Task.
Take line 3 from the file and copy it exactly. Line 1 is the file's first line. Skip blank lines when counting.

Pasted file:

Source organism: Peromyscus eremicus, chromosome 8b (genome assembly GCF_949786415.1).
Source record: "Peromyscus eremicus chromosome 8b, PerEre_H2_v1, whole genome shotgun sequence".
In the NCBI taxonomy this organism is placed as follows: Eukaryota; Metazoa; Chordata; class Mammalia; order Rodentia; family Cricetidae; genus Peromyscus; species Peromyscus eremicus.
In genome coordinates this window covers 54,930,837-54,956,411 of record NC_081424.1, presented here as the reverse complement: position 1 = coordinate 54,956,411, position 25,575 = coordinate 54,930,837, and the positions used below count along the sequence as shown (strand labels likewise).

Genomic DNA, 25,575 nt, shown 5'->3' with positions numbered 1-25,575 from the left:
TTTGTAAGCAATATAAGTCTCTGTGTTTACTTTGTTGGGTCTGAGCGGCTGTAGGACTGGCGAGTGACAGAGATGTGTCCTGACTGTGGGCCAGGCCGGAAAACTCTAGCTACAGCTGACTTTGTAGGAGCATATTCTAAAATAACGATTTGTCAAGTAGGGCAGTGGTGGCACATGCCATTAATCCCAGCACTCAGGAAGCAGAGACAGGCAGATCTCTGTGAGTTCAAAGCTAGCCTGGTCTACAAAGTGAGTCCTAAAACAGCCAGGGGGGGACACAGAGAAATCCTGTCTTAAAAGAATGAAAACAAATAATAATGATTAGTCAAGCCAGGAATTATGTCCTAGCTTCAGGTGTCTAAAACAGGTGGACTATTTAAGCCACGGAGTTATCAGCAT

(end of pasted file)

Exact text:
In the NCBI taxonomy this organism is placed as follows: Eukaryota; Metazoa; Chordata; class Mammalia; order Rodentia; family Cricetidae; genus Peromyscus; species Peromyscus eremicus.